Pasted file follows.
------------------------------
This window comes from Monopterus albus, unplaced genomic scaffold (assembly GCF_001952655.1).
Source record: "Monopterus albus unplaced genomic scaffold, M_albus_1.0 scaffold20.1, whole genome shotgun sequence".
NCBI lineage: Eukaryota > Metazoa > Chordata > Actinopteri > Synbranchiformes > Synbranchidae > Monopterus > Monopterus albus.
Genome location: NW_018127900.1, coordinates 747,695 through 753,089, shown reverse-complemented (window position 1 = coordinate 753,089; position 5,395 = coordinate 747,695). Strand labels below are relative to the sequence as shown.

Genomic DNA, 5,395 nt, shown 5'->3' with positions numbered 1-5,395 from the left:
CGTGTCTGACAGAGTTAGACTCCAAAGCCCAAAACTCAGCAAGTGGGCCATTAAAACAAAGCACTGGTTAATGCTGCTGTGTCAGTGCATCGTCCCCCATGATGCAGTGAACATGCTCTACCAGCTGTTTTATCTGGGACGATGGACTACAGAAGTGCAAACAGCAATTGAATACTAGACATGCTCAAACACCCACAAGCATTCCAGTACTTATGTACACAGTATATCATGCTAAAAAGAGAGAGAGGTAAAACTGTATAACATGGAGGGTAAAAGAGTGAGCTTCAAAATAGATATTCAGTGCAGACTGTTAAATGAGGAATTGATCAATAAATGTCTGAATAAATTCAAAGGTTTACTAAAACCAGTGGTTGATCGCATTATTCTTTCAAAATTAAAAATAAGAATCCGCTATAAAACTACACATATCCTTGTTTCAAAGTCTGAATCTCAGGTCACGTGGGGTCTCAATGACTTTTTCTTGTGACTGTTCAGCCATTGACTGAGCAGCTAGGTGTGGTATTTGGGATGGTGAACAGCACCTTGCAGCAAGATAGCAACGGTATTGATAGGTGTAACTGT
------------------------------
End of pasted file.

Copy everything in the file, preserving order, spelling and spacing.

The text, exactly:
This window comes from Monopterus albus, unplaced genomic scaffold (assembly GCF_001952655.1).
Source record: "Monopterus albus unplaced genomic scaffold, M_albus_1.0 scaffold20.1, whole genome shotgun sequence".
NCBI lineage: Eukaryota > Metazoa > Chordata > Actinopteri > Synbranchiformes > Synbranchidae > Monopterus > Monopterus albus.
Genome location: NW_018127900.1, coordinates 747,695 through 753,089, shown reverse-complemented (window position 1 = coordinate 753,089; position 5,395 = coordinate 747,695). Strand labels below are relative to the sequence as shown.

Genomic DNA, 5,395 nt, shown 5'->3' with positions numbered 1-5,395 from the left:
CGTGTCTGACAGAGTTAGACTCCAAAGCCCAAAACTCAGCAAGTGGGCCATTAAAACAAAGCACTGGTTAATGCTGCTGTGTCAGTGCATCGTCCCCCATGATGCAGTGAACATGCTCTACCAGCTGTTTTATCTGGGACGATGGACTACAGAAGTGCAAACAGCAATTGAATACTAGACATGCTCAAACACCCACAAGCATTCCAGTACTTATGTACACAGTATATCATGCTAAAAAGAGAGAGAGGTAAAACTGTATAACATGGAGGGTAAAAGAGTGAGCTTCAAAATAGATATTCAGTGCAGACTGTTAAATGAGGAATTGATCAATAAATGTCTGAATAAATTCAAAGGTTTACTAAAACCAGTGGTTGATCGCATTATTCTTTCAAAATTAAAAATAAGAATCCGCTATAAAACTACACATATCCTTGTTTCAAAGTCTGAATCTCAGGTCACGTGGGGTCTCAATGACTTTTTCTTGTGACTGTTCAGCCATTGACTGAGCAGCTAGGTGTGGTATTTGGGATGGTGAACAGCACCTTGCAGCAAGATAGCAACGGTATTGATAGGTGTAACTGT